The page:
The purpose of this study was to examine the association between parental history of type 2 diabetes and glycemic control among diabetic urban African Americans. Study participants included 359 African Americans with type 2 diabetes from Baltimore, Maryland, enrolled in Project Sugar 2. Participants underwent an interview-administrated questionnaire that asked about family history, sociodemographics, clinical characteristics, and knowledge and perception of adequate glycemic control. Regression analysis was used to determine the association between parental history of diabetes and glycemic control, as measured by A1C. In the comparisons between participants with and without a parental history of diabetes, those with a positive parental history tended to be younger, have higher glucose levels, and have higher blood glucose levels before calling a doctor (all P history with the mean A1C difference between those with a positive and a negative parental history being 0.58%. However, after adjustment for duration of diabetes, the association was no longer significant (P = 0.11). However, there was a tendency for individuals with two diabetic parents to have higher A1C (P = 0.011). From these results, we conclude that among the urban African American participants who were aware of their parental history of diabetes, a positive parental history was associated with worse glycemic control, partly due to longer duration of diabetes. Parental history did not appear to be associated with better knowledge or perception of adequate glycemic control.

  9. The association between diabetes related medical costs and glycemic control: A retrospective analysis

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    Barron John

    2006-01-01

    Full Text Available Abstract Background The objective of this research is to quantify the association between direct medical costs attributable to type 2 diabetes and level of glycemic control. Methods A longitudinal analysis using a large health plan administrative database was performed. The index date was defined as the first date of diabetes diagnosis and individuals had to have at least two HbA1c values post index date in order to be included in the analyses. A total of 10,780 individuals were included in the analyses. Individuals were stratified into groups of good (N = 6,069, fair (N = 3,586, and poor (N = 1,125 glycemic control based upon mean HbA1c values across the study period. Differences between HbA1c groups were analyzed using a generalized linear model (GLM, with differences between groups tested by utilizing z-statistics. The analyses allowed a wide range of factors to affect costs. Results 42.1% of those treated only with oral agents, 66.1% of those treated with oral agents and insulin, and 57.2% of those treated with insulin alone were found to have suboptimal control (defined as fair or poor throughout the study period (average duration of follow-up was 2.95 years. Results show that direct medical costs attributable to type 2 diabetes were 16% lower for individuals with good glycemic control than for those with fair control ($1,505 vs. $1,801, p Conclusion Almost half (44% of all patients diagnosed with type 2 diabetes are at sub-optimal glycemic control. Evidence from this analysis indicates that the direct medical costs of treating type 2 diabetes are significantly higher for individuals who have fair or poor glycemic control than for those who have good glycemic control. Patients under fair control account for a greater proportion of the cost burden associated with antidiabetic prescription drugs.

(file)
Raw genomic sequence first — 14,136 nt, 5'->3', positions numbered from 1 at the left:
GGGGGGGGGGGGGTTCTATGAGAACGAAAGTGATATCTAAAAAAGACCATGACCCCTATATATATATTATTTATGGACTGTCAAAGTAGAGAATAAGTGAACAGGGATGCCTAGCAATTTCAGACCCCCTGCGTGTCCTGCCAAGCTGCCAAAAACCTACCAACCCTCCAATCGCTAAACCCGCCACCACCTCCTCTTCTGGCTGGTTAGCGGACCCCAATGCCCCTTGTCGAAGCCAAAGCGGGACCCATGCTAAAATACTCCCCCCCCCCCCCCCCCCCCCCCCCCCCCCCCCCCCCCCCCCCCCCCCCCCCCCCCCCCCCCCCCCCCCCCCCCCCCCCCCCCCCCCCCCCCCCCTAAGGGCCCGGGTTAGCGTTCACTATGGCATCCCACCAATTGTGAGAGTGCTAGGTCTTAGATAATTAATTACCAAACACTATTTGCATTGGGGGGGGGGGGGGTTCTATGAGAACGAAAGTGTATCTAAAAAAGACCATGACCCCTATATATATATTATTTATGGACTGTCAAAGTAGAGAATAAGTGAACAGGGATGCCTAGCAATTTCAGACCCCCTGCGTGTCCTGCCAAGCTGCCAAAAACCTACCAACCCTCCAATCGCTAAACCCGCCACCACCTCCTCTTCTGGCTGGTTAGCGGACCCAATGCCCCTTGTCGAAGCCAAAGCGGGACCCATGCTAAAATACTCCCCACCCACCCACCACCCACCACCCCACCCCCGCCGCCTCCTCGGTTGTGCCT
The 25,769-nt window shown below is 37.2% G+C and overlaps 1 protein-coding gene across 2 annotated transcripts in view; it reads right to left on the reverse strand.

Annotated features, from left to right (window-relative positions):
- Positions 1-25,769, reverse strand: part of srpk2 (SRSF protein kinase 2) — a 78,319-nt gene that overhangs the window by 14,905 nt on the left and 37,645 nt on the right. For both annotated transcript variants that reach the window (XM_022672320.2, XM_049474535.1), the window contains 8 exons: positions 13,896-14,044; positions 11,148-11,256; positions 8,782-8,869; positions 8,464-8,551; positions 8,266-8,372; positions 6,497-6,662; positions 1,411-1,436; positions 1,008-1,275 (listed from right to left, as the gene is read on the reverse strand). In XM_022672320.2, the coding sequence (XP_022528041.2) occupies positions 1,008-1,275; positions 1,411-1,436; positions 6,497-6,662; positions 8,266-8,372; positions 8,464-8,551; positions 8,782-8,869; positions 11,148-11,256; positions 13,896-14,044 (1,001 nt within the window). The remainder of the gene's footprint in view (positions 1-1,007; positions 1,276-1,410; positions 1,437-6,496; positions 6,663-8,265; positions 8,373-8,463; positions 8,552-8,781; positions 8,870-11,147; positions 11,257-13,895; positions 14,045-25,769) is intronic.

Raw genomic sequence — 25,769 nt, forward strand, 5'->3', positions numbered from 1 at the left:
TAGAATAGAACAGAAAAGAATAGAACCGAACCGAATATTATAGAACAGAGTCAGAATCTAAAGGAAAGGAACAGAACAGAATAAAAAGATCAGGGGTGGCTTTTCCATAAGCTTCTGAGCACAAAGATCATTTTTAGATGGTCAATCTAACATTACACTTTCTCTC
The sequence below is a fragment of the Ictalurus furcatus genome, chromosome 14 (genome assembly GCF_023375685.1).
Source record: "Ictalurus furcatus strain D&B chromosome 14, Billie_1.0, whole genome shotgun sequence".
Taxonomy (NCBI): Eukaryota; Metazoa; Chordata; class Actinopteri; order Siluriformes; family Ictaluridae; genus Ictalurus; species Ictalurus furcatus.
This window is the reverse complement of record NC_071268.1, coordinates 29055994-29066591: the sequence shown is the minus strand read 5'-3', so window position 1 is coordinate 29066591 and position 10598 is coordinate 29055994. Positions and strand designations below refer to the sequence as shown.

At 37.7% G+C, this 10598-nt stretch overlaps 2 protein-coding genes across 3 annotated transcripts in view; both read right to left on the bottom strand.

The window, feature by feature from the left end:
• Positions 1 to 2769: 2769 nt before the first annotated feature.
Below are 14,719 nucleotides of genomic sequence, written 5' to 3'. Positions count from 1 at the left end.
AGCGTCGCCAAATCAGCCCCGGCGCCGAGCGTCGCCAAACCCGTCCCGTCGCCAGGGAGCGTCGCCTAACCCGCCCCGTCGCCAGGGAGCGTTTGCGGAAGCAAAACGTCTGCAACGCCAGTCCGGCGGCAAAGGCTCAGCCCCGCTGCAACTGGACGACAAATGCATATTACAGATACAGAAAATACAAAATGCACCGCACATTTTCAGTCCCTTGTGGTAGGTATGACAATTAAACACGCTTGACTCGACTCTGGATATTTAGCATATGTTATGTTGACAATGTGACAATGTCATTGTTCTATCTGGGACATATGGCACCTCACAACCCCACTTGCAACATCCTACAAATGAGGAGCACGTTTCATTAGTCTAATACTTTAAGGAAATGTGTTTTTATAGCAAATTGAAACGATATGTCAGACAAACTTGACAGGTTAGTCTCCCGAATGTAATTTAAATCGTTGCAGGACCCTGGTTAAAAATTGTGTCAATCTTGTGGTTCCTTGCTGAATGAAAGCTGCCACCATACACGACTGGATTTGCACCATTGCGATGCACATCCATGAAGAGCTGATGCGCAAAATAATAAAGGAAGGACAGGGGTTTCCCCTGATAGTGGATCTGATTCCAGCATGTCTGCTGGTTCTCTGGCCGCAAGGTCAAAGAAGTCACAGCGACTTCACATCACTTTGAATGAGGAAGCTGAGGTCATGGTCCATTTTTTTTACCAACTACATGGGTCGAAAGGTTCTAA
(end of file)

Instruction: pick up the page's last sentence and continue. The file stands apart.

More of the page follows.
10. Glycemic index, glycemic load, and blood pressure: a systematic review and meta-analysis of randomized controlled trials.

    Science.gov (United States)

    Evans, Charlotte El; Greenwood, Darren C; Threapleton, Diane E; Gale, Chris P; Cleghorn, Christine L; Burley, Victoria J

    2017-05-01

    Background: High blood pressure is a strong risk factor for cardiovascular disease.Objective: The aim of this study was to determine the associations of dietary glycemic index (GI) and glycemic load (GL) with systolic blood pressure (SBP) and diastolic blood pressure (DBP) in healthy individuals.Design: A systematic review and meta-analysis of randomized controlled trials (RCTs) was carried out. Databases were searched for eligible RCTs in 2 phases. MEDLINE, Embase, CAB Abstracts, BIOSIS, ISI Web of Science, and the Cochrane Library were searched from January 1990 to December 2009. An updated search was undertaken with the use of MEDLINE and Embase from January 2010 to September 2016. Trials were included if they reported author-defined high- and low-GI or -GL diets and blood pressure, were of ≥6 wk duration, and comprised healthy participants without chronic conditions. Data were extracted and analyzed with the use of Stata statistical software. Pooled estimates and 95% CIs were calculated with the use of weighted mean differences and random-effects models.Results: Data were extracted from 14 trials comprising 1097 participants. Thirteen trials provided information on differences in GI between control and intervention arms. A median reduction in GI of 10 units reduced the overall pooled estimates for SBP and DBP by 1.1 mm Hg (95% CI: -0.3, 2.5 mm Hg; P = 0.11) and 1.3 mm Hg (95% CI: 0.2 mm Hg, 2.3; P = 0.02), respectively. Nine trials reported information on differences in GL between arms. A median reduction in GL of 28 units reduced the overall pooled estimates for SBP and DBP by 2.0 mm Hg (95% CI: 0.2, 3.8 mm Hg; P = 0.03) and 1.4 mm Hg (95% CI: 0.1, 2.6 mm Hg; P = 0.03), respectively.Conclusions: This review of healthy individuals indicated that a lower glycemic diet may lead to important reductions in blood pressure. However, many of the trials included in the analysis reported important sources of bias. This trial was registered at PROSPERO as CRD